What tasks in a craft brewery can you do with a collaborative robot? Here are five options to improve the efficiency, consistency and safety of manufacturing in the beverage industry.
In a previous post, we showed how craft brewers can benefit from collaborative robots (aka cobots). These new robots can help to overcome the challenge of scaling up a brewery, without compromising the integrity of the beer. They work alongside you and don’t need safety fences.
But, which tasks should you give to a craft brewing cobot? Here are five great applications to get you started. These applications are also relevant to other beverage manufacturers, so read on even if you’re not a brewer.
Packaging beer is a perfect task for a cobot. Simple packaging applications only require a robot and an off-the-shelf gripper (you may have to make a custom fingertip to hold your bottles or cans).
In this video you can see a demo of a FANUC LR MATE 200iD robot packing beer. It was developed by students and it could be improved quite a lot (e.g. better part presentation than their mock conveyor-belt and a more effective glueing method), but you get the idea.
Programming this type of task is really simple. In fact, I would be willing to bet that a 13-year-old could program it.
If you wanted a more advanced packing application, you could easily add some extra parts to make it even quicker, like in this video:
By the way, the reason that the robot is inside a glass case is that the LR MATE is not a collaborative robot. However, there is a collaborative version of it: the FANUC CR-7iA, which was released earlier this year. It’s exactly the same robot, but with added safety features so you can use it without a safety fence.
These days, most things are shipped on pallets. Palletizing involves arranging items onto a pallet; depalletizing involves taking items off. This is a very popular task for brewery robots, for the same reasons that we listed above.
Programming a collaborative robot to do these tasks is really easy when you use a palletizing wizard. Palletizing in breweries often involves lifting heavy objects, which is also possible with modern collaborative robots.
Heavy lifting? Collaborative robots? You’re joking, right? … Nope.
A lot of brewery tasks involve heavy lifting: moving beer kegs, lifting boxes, dragging bags of grain, etc. These tasks are not just hard work, they are actually dangerous. Repeated heavy lifting can lead to musculoskeletal disorders, which account for 35% of the work days lost to injury.
If you had asked me this time last year, I would have said that collaborative robots can’t do heavy lifting (most have a payload capacity of around 5-10kg). That all changed this year. Collaborative robots are starting to appear with some impressive lifting capability. For example, Comau’s AURA robot can lift up to 110kg.
Here are the weights of common brewery objects. I have included examples of collaborative robots which can lift these weights and are available this year:
|Object||Approx Weight||Example Cobot||Payload Capacity|
|12oz beer can||360g||YuMi||0.5kg|
|12oz beer bottle||450g||Baxter||2.2kg|
|750ml beer bottle||1.5kg||UR3||3kg|
|Box of 24 x 12oz cans||9kg||UR10||10kg|
|Case of 24 x 12oz bottles||16kg||CR-35iA||35kg|
|50lb sack of malt||25kg (inc. sack)||CR-35iA||35kg|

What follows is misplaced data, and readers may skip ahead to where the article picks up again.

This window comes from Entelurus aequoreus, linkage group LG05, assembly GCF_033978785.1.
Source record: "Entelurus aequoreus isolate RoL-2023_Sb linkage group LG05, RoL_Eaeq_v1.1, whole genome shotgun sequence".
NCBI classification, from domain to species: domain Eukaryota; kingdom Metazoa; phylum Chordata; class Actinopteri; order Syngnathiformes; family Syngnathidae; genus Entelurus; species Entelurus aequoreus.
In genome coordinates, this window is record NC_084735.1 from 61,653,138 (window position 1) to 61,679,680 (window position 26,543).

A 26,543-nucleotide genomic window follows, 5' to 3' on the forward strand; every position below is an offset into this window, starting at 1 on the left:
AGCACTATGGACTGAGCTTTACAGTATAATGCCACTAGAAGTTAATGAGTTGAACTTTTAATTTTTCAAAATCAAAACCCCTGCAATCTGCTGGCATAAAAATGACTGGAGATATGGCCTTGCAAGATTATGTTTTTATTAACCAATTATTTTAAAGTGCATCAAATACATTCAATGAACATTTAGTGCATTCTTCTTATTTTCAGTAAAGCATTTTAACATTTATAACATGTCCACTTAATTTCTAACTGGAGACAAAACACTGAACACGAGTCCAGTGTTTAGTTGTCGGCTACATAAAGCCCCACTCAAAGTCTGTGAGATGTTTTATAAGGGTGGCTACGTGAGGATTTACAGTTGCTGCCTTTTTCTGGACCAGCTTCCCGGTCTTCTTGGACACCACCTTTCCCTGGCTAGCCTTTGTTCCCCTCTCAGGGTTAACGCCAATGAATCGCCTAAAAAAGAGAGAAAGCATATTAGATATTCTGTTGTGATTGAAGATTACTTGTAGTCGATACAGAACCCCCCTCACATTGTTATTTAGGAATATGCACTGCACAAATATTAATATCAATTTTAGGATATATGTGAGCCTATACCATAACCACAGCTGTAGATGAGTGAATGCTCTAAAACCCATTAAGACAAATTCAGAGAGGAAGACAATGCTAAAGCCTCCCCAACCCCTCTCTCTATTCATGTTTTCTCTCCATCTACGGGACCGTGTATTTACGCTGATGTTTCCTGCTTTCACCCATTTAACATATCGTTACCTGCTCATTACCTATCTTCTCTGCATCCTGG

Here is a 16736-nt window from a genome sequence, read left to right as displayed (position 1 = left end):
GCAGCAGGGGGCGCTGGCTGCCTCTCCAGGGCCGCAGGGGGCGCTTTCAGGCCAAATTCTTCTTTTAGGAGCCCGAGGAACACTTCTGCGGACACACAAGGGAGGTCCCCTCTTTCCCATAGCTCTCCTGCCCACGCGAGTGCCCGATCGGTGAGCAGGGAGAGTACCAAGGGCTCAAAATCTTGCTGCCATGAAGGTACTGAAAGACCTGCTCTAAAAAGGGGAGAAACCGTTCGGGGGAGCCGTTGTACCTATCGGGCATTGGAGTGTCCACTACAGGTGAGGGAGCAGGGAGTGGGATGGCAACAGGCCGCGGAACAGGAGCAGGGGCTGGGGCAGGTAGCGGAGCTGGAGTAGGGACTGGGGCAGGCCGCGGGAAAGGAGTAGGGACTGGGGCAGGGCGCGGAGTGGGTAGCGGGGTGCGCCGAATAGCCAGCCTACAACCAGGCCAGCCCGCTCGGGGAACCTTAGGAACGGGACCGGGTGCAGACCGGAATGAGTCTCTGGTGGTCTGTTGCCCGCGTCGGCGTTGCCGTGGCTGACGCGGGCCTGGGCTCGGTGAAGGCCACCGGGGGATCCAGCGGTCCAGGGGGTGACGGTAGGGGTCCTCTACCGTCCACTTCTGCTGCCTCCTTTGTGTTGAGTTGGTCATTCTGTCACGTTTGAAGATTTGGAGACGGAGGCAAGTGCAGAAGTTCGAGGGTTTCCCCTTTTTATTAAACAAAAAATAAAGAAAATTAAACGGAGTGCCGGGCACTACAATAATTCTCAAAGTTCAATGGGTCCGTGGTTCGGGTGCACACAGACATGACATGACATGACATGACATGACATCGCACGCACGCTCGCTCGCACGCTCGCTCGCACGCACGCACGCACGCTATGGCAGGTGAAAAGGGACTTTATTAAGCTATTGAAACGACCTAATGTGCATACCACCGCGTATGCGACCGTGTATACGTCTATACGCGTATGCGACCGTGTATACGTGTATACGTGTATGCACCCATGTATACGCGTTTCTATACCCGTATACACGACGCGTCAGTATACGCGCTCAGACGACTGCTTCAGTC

|Homebrew beer keg (empty)||3.8kg||UR5||5kg|
|Homebrew beer keg (full)||26kg||CR-35iA||35kg|
|Full U.S. beer keg (empty)||13.5kg||CR-35iA||35kg|
|Full U.S. beer keg (full)||72.8kg||AURA||110kg|
For most small tasks in your brewery, you will need a normal sized collaborative robot, of around 10kg payload. There are many collaborative robots within this range. However, if you want to use robots for heavy lifting, it is now an option.
If you need to go even heavier — and you have some extra space to spare — you could also go for a high-payload, traditional robot inside a secure area.
Manual bottle capping is an arduous task. Even if you are using a bench capper, your arm will get very tired after a few hundred bottles. That means a high risk of musculoskeletal disorders. It also means that the muscles of your capping arm are much stronger than the other one, which is never good.
Automatic, or semi-automatic, bottle capping machines are quite common in the industry. Nobody but the most hard-line artisan brewer will think less of you for using one.
The problem with the semi-automatic machines is that you still waste time loading and unloading the bottles. This is the perfect job for a collaborative robot!
Imagine a robot loading the semi-automatic bottle capper in this video, using a dual gripper configuration like the one shown to hold two bottles at once:
Labeling is a similar application to bottle capping because you would use an automatic labeling machine to do it with a robot. We’ve already seen companies using collaborative robots for this type of task, like Australian manufacturer Prysm Industries who used a UR5 to label plastic tubs.
Many craft breweries already use these automatic labeling machines. One popular type looks a bit like a desktop printer — you just place the bottle and press a big button to apply the label. If you already use this type of machine, you won’t need to change it when you introduce the robot. We often recommend that you use existing interfaces for this type of task: simply program the robot to press the button.
Okay, so maybe you don’t serve much beer in your brewery (or maybe you do). We just had to include this application because we love beer serving robots here at Robotiq. Two of our highlights this year came from our visit to the Automatica 2016 trade fair:
Two robots were cooking sausages and pouring beer at the SAR Elektronic booth.
KUKA were using a beer pouring robot bartender at their booth.
We learned one thing from these demos: beer serving robots really draw a crowd!